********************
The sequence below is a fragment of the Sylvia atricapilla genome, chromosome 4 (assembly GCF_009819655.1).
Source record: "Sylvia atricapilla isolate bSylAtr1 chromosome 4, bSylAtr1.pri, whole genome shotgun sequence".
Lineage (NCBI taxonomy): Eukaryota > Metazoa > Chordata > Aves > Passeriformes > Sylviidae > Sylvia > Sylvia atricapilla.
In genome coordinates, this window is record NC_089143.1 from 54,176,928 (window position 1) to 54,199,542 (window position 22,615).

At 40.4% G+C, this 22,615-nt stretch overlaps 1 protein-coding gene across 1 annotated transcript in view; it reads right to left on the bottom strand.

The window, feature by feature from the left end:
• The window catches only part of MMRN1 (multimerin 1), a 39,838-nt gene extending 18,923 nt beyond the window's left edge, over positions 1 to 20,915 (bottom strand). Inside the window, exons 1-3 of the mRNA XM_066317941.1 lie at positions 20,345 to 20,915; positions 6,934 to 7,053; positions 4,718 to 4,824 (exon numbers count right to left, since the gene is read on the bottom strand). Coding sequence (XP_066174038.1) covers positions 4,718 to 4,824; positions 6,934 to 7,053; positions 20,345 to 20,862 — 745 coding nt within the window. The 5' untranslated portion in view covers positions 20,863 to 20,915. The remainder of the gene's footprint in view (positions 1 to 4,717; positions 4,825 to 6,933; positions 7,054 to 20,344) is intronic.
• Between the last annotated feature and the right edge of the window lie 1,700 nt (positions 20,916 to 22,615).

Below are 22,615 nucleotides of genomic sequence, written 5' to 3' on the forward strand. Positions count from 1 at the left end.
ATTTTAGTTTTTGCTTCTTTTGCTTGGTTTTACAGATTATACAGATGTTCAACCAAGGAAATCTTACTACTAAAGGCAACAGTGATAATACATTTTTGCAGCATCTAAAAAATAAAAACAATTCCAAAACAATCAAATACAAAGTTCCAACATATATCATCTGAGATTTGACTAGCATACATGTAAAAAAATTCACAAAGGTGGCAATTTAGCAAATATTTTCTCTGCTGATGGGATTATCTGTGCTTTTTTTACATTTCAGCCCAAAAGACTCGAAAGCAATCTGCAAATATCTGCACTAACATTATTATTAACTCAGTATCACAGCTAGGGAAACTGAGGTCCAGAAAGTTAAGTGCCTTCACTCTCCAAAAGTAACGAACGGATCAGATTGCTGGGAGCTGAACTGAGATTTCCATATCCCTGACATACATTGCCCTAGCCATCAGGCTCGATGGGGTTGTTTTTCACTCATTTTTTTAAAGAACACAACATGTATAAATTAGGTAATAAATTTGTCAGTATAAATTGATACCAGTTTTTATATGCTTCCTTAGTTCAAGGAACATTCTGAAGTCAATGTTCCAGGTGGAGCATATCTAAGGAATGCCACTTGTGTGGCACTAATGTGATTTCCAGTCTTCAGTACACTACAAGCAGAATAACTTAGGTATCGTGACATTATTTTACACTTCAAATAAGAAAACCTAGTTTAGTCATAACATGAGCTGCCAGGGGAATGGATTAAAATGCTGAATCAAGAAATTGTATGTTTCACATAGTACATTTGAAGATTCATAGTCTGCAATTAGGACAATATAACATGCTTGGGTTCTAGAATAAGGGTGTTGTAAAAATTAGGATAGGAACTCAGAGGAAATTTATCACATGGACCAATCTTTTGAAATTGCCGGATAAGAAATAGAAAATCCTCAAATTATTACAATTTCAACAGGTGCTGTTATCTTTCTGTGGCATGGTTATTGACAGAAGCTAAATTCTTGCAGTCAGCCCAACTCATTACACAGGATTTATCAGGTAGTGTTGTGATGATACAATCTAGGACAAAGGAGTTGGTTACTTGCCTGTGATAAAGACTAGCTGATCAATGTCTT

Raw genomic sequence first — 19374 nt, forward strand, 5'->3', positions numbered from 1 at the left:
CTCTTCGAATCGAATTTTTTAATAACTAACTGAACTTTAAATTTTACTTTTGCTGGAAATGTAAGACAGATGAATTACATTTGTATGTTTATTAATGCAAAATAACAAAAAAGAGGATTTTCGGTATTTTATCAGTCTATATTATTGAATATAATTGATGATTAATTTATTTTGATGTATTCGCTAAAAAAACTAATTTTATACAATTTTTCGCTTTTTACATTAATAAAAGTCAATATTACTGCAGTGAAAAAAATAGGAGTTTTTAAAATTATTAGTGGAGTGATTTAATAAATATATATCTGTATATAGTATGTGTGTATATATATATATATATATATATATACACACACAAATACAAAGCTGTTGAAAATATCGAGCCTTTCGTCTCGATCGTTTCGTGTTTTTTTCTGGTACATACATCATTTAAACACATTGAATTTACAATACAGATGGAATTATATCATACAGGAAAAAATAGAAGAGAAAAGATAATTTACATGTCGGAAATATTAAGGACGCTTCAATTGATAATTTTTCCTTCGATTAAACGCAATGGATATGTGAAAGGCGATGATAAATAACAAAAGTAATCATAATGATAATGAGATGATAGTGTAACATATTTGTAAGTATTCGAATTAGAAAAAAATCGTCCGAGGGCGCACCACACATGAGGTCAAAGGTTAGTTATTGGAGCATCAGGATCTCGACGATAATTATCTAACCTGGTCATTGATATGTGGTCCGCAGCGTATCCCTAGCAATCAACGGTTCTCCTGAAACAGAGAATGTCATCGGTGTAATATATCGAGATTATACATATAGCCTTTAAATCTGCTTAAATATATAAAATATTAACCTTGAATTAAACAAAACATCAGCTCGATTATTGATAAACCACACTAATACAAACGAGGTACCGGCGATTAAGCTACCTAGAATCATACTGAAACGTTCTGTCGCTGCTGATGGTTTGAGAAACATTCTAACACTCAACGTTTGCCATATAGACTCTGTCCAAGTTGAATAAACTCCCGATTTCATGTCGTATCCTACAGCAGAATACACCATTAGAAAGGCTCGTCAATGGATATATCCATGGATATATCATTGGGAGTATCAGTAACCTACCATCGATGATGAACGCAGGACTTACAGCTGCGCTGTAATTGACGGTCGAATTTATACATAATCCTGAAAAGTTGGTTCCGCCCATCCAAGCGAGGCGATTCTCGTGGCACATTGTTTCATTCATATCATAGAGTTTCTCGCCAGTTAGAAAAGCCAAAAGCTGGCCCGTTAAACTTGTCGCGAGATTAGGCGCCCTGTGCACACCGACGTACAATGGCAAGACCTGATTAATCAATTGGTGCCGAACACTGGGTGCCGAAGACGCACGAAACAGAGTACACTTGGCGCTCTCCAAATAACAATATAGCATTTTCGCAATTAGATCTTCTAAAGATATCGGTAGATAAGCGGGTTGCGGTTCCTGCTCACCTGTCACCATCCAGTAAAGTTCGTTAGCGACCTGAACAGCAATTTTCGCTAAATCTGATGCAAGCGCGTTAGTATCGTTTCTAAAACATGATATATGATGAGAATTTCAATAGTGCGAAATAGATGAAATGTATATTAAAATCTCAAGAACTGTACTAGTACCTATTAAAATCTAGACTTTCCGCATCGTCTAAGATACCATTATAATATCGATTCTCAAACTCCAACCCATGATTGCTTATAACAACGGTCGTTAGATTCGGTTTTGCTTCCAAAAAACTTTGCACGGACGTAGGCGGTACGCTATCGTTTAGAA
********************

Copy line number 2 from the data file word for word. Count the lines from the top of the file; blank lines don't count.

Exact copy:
Source record: "Sylvia atricapilla isolate bSylAtr1 chromosome 4, bSylAtr1.pri, whole genome shotgun sequence".